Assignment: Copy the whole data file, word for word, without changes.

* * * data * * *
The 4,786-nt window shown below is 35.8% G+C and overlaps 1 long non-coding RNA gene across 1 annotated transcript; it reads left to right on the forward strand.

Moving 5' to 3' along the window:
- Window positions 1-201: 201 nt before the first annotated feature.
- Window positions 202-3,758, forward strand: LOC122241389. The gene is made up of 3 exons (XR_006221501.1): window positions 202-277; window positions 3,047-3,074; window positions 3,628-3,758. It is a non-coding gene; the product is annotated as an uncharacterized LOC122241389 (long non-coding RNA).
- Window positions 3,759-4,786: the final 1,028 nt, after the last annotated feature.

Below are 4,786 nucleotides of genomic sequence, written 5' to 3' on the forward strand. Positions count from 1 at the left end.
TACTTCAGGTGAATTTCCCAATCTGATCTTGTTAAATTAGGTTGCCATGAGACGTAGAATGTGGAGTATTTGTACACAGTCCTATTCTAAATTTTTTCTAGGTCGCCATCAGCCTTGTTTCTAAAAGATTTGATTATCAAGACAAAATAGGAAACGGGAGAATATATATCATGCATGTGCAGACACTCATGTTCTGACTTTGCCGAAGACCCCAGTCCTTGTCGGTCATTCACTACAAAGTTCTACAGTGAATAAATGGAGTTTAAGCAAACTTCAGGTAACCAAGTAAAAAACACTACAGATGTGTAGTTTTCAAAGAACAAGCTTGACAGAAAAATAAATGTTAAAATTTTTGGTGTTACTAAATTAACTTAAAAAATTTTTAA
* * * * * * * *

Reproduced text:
The 4,786-nt window shown below is 35.8% G+C and overlaps 1 long non-coding RNA gene across 1 annotated transcript; it reads left to right on the forward strand.

Moving 5' to 3' along the window:
- Window positions 1-201: 201 nt before the first annotated feature.
- Window positions 202-3,758, forward strand: LOC122241389. The gene is made up of 3 exons (XR_006221501.1): window positions 202-277; window positions 3,047-3,074; window positions 3,628-3,758. It is a non-coding gene; the product is annotated as an uncharacterized LOC122241389 (long non-coding RNA).
- Window positions 3,759-4,786: the final 1,028 nt, after the last annotated feature.

Below are 4,786 nucleotides of genomic sequence, written 5' to 3' on the forward strand. Positions count from 1 at the left end.
TACTTCAGGTGAATTTCCCAATCTGATCTTGTTAAATTAGGTTGCCATGAGACGTAGAATGTGGAGTATTTGTACACAGTCCTATTCTAAATTTTTTCTAGGTCGCCATCAGCCTTGTTTCTAAAAGATTTGATTATCAAGACAAAATAGGAAACGGGAGAATATATATCATGCATGTGCAGACACTCATGTTCTGACTTTGCCGAAGACCCCAGTCCTTGTCGGTCATTCACTACAAAGTTCTACAGTGAATAAATGGAGTTTAAGCAAACTTCAGGTAACCAAGTAAAAAACACTACAGATGTGTAGTTTTCAAAGAACAAGCTTGACAGAAAAATAAATGTTAAAATTTTTGGTGTTACTAAATTAACTTAAAAAATTTTTAA